Q & A: Suzuki Staff
by Staff
Rod Lopusnak, ATV operations manager for Suzuki talks with about the future talked with Rod Lopusnak, ATV operations manager for Suzuki, about his company’s new focus on the ATV market and where he sees the industry going in the future. Suzuki introduced the industry’s first four-wheeled ATV 25 years ago. What was Suzuki’s biggest innovation to mark the anniversary in 2008?

Lopusnak: I wouldn’t say there has been one innovation, I think what Suzuki has been trying to do in the last few years is give Suzuki dealers an ATV for every one of their customers. I think that finally, coming into 2008, we’ve been able to do that. Before, certain customers might drive past a Suzuki dealer and go to some of our competitors. You’re not seeing that anymore. Why did Suzuki drop the Eiger line in favor of the KingQuad 400 series for 2008?

Lopusnak: We did that previously with our Boulevard motorcycle line. We did it to further expand our marketing and advertising abilities. KingQuad has got a great name, a huge amount of recognition and a strong brand image so we wanted to continue that. Previously there was only one KingQuad so we expanded that so now we actually have three different KingQuad models, four if you include the automatic and manual version of the 400. We took all the great things about the Eiger in that class and we updated all the things we felt it needed to be a KingQuad, along with the styling and similar features. Where do you see Suzuki’s ATV business heading in the future?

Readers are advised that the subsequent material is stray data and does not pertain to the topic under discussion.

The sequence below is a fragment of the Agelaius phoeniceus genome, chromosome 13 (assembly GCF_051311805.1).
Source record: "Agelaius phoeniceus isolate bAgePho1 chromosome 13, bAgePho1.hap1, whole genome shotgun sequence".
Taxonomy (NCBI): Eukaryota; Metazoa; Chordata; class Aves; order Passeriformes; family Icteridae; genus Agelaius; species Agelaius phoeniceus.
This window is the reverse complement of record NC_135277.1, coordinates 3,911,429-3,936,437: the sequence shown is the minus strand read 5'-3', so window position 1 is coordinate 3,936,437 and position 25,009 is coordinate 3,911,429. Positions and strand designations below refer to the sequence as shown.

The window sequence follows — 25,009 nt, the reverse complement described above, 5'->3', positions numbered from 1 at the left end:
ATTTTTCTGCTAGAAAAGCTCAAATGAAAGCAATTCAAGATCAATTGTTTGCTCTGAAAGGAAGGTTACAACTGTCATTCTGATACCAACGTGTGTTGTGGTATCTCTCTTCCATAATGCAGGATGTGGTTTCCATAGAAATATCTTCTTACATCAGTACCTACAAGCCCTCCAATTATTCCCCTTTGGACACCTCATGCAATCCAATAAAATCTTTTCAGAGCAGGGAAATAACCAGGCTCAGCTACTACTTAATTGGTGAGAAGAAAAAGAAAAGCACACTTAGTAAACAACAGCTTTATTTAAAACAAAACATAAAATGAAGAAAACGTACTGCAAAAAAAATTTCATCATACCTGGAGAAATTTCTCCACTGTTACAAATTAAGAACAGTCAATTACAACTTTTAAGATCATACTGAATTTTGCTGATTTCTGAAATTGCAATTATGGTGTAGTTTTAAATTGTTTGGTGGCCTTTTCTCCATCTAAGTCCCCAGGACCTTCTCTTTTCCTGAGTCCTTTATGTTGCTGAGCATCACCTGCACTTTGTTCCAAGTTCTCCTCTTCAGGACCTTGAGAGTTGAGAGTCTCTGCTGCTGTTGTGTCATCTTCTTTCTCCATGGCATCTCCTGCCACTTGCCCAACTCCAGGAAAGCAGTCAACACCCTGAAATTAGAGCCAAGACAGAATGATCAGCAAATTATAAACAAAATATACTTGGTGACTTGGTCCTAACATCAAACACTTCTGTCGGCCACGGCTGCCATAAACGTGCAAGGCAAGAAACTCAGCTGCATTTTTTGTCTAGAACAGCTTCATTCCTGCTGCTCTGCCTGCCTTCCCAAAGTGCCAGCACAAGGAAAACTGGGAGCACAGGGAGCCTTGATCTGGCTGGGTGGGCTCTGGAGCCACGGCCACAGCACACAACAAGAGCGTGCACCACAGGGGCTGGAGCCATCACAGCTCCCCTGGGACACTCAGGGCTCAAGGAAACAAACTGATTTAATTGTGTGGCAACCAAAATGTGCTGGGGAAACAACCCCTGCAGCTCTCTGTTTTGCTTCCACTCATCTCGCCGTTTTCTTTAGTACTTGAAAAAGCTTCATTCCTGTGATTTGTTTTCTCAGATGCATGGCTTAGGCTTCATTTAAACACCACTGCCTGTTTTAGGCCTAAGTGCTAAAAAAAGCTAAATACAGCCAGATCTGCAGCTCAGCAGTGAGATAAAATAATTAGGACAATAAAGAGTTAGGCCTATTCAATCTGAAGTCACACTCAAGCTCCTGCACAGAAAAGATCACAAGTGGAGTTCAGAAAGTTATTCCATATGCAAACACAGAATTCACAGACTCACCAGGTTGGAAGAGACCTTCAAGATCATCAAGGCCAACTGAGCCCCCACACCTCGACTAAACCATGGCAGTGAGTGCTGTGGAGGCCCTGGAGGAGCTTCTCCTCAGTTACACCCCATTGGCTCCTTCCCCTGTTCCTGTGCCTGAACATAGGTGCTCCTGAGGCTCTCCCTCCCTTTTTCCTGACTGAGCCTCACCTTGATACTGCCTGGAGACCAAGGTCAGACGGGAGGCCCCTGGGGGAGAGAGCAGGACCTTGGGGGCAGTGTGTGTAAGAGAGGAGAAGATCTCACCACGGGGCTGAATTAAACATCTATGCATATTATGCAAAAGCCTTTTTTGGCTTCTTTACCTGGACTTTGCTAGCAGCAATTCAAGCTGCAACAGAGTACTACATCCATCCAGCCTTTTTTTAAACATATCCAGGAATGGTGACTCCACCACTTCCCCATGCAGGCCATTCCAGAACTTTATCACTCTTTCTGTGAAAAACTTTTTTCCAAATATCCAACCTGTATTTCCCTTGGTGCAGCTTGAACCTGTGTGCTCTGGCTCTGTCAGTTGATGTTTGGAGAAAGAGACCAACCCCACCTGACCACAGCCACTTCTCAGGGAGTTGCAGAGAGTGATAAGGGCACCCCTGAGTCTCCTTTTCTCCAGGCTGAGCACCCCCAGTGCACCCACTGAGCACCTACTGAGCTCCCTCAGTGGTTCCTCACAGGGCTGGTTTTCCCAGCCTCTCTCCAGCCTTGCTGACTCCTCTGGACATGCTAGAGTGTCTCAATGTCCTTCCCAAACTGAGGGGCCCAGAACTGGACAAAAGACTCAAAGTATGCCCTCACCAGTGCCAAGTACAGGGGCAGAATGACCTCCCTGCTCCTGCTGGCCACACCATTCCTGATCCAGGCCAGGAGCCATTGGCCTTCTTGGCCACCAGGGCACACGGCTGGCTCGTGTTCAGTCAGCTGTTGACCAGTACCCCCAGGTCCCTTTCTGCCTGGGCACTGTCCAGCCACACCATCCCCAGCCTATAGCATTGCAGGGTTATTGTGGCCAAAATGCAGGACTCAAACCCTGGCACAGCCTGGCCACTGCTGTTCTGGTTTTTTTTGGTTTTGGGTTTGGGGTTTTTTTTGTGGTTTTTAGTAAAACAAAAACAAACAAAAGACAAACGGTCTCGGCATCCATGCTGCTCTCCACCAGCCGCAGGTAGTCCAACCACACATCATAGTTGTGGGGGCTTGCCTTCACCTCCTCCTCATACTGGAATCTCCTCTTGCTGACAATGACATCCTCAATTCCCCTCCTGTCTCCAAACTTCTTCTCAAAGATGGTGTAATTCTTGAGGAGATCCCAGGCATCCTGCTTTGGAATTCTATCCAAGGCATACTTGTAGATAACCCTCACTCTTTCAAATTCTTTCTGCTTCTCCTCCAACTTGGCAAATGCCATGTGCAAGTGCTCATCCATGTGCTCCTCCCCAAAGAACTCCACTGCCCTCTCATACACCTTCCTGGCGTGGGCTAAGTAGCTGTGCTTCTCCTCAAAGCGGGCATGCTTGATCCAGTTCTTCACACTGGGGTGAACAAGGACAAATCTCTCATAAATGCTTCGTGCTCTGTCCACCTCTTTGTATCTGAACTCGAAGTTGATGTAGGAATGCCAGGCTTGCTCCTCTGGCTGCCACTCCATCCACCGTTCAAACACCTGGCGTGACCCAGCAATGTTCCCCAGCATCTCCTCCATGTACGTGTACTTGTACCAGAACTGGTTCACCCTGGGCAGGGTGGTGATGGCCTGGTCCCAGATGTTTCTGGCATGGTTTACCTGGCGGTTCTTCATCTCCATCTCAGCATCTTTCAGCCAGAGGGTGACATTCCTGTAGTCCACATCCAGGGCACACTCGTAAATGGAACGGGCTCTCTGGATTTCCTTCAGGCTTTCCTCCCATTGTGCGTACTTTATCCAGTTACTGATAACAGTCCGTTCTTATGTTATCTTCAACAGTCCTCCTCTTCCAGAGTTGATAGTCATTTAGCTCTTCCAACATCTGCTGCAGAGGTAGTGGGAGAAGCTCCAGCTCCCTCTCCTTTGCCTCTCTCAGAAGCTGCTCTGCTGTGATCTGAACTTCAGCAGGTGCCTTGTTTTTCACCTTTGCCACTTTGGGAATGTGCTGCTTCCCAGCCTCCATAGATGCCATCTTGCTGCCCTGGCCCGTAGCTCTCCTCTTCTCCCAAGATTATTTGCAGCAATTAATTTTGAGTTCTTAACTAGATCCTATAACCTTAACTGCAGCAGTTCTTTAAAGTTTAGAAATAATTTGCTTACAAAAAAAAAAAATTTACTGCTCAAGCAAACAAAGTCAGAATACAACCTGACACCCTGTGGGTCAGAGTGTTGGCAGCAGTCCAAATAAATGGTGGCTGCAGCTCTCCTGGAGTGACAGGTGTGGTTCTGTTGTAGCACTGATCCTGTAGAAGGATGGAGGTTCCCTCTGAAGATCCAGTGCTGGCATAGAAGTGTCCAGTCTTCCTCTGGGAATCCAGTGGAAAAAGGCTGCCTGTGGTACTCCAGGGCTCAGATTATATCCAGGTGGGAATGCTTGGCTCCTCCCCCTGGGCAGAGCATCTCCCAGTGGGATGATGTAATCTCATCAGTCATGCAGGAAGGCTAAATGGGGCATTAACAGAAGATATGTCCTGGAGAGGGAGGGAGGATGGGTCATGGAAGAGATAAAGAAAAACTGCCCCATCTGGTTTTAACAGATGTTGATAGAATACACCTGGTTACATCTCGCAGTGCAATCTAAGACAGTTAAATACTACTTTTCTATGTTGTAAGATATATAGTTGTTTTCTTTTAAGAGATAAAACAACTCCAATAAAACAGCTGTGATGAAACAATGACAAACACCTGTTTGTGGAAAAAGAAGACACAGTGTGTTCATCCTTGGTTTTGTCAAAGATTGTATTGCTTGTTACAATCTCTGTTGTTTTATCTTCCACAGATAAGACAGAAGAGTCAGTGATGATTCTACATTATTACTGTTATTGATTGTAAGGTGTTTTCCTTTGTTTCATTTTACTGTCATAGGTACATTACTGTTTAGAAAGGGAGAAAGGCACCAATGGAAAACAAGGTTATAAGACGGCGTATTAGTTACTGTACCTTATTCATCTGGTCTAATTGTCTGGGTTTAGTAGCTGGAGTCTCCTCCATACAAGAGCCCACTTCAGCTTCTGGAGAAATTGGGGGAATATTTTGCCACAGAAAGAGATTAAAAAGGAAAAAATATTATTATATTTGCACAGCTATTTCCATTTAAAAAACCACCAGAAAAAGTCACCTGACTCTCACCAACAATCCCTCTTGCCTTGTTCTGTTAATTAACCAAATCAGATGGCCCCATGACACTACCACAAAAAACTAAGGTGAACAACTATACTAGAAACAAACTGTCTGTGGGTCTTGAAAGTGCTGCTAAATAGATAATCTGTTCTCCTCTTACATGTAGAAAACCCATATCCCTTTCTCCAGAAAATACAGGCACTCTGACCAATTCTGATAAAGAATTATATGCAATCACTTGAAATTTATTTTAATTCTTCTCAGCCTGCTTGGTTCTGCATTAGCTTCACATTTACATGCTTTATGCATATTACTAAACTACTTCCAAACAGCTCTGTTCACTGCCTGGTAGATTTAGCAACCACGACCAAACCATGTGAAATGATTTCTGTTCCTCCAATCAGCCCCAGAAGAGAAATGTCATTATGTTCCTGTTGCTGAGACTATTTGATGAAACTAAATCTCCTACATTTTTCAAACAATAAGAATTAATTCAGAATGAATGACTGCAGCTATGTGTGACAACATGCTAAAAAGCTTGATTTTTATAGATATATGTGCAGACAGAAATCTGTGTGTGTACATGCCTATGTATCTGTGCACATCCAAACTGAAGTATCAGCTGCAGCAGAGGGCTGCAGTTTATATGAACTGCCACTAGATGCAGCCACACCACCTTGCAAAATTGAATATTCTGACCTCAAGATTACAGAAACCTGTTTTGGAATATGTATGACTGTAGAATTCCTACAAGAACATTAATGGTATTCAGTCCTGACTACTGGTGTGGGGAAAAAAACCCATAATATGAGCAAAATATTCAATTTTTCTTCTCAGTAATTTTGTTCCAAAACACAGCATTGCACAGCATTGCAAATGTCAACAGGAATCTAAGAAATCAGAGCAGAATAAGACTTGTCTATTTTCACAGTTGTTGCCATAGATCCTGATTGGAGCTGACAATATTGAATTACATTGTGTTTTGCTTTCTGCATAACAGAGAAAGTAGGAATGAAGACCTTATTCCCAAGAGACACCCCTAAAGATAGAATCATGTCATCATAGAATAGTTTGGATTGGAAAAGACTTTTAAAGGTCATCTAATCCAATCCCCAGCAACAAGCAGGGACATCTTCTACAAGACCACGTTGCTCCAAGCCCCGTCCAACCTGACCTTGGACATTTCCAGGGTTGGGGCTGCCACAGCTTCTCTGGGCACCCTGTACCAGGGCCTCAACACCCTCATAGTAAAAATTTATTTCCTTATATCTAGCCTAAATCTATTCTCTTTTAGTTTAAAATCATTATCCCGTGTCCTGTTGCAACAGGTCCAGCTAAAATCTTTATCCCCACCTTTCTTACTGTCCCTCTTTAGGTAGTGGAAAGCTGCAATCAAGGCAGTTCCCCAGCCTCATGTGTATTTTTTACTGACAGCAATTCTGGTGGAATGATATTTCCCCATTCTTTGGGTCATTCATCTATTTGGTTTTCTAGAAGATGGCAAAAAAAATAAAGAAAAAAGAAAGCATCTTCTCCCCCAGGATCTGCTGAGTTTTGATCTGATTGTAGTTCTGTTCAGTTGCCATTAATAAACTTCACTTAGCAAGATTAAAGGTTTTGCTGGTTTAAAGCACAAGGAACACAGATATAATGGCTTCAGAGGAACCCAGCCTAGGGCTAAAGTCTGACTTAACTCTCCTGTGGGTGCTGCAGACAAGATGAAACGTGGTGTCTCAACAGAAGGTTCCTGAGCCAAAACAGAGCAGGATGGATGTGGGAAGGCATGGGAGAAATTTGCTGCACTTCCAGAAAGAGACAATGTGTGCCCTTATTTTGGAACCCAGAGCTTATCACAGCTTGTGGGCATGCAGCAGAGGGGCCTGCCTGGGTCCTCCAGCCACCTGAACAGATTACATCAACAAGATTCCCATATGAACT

Lopusnak: The key for us is we want to continue to build on that same plan to keep finding those niches where maybe we’re missing some sales for our dealers and continue to build on that. Continue to build top of the line, award-winning ATVs and give the dealers additional profit centers. What is the next logical step in ATV production/technology for the industry?

Lopusnak: Safety is always a huge issue and anything we can do to make ATVs safer is going to be there. That’s the unique and great thing that really propelled the growth of ATVs over the last 10 years, because the specialization has been so key. About 10 to 15 years ago there was one ATV and I think the customer specialized it. Now you’re seeing the manufacturer really specialize them, right down to the color. With fuel consumption an ever-growing concern, how does Suzuki plan to improve the fuel economy of its ATVs?

Lopusnak: We will continue to introduce Suzuki fuel injection. At some point it will be on all our models. With land use for recreational ATVs becoming a bigger concern, how do you think ATV sales will be affected?

Lopusnak: You will see more and more the manufacturers fight to try and promote the areas that are open and help groom them to be better. We will work with the government and continue on education so we have the ability to get out there and ride.

Page 2 How does Suzuki plan to increase its ATV market share to catch up with Honda, Yamaha and Polaris in the United States?

Lopusnak: We’re going to continue with the marketing plan that we have set. We’re doing a good job. Over the last seven years we’ve basically tripled our market share. Our big losses are in areas that we don’t compete in right now. Every year we’ve kind of added a model or maybe some specialization of certain models to go after a specific segment. It’s really worked well for us. For example, last year out of all the major manufacturers we’re the only one that grew—everybody else went backwards. I think that says a lot for our plan. What are the key points of differentiation in Suzuki’s ATV product or branding strategy, compared to some of the other OEMs?